Neural machine translation is a recently proposed framework for machine translation based purely on neural networks. This post is the first of a series in which I will explain a simple encoder-decoder model for building a neural machine translation system [Cho et al., 2014; Sutskever et al., 2014; Kalchbrenner and Blunsom, 2013]. In a later post I will describe how an attention mechanism can be incorporated into the simple encoder-decoder model [Bahdanau et al., 2015], leading to the state-of-the-art machine translation model for a number of language pairs including En-Fr, En-De, En-Tr and En-Zh [Gulcehre et al., 2015; Jean et al., 2015]. Furthermore, I will introduce recent work which has applied this framework of neural machine translation to image and video description generation [Xu et al., 2015; Li et al., 2015].
First, let’s start with a brief overview of machine translation. In fact, the name, machine translation, says everything. We want a machine to translate text in one language, which we will call the source sentence, to corresponding text in another language, which we call the target sentence. (Although ideally the machine should be able to translate a whole document from one language to another, let us concentrate in this blog post on sentence-level machine translation.)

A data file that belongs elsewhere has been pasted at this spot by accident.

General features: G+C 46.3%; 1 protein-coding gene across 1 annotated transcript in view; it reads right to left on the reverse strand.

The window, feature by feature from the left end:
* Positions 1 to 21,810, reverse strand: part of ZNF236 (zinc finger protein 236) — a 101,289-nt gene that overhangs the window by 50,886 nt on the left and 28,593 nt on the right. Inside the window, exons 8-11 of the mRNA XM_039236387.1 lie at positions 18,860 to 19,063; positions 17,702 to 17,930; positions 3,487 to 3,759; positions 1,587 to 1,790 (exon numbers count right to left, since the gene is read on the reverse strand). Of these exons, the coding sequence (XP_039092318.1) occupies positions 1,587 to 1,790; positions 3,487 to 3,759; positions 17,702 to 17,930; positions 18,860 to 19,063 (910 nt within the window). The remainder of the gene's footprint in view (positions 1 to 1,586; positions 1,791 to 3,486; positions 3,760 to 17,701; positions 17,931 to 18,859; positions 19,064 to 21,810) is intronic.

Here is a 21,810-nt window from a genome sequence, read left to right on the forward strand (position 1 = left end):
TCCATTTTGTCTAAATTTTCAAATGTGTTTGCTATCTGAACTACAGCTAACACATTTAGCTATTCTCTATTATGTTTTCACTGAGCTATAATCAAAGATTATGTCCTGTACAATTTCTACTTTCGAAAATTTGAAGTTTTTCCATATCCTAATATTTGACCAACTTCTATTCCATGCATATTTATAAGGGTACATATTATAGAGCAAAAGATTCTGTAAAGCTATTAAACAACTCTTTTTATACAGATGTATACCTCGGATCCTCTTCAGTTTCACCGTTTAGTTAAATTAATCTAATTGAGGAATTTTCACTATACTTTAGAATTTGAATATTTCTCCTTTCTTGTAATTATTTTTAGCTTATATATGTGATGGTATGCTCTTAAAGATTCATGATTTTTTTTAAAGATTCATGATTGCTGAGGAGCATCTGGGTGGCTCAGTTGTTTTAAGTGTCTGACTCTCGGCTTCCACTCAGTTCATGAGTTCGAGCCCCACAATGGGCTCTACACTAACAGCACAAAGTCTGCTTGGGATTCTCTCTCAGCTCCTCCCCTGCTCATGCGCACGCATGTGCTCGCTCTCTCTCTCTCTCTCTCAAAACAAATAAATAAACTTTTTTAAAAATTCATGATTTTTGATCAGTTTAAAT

There are multiple ways to build such a machine that can translate languages. For instance, we can ask a bilingual speaker to give us a set of rules transforming a source sentence into a correct translation. This is not a great solution, as you can imagine, because we don’t even know the set of rules underlying a single language, not to mention the rules underlying a pair of languages. It is simply hopeless to write an exhaustive set of rules for translating a source sentence into a correct translation. Hence, in this blog post, we focus on a statistical approach where those rules, either implicitly or explicitly, are automatically extracted from a large corpus of text.
This statistical approach to machine translation is called statistical machine translation. The goal is the same (build a machine that translates a sentence from one language to another), but we let the machine learn from data how to translate rather than design a set of rules for the machine (See Fig. 1 for a graphical illustration.) Learning is based on statistical methods, which should sound familiar to anyone who has taken a basic course on machine learning. In fact, statistical machine translation is nothing but a particular application of machine learning, where the task is to find a function that maps from a source sentence to a corresponding target.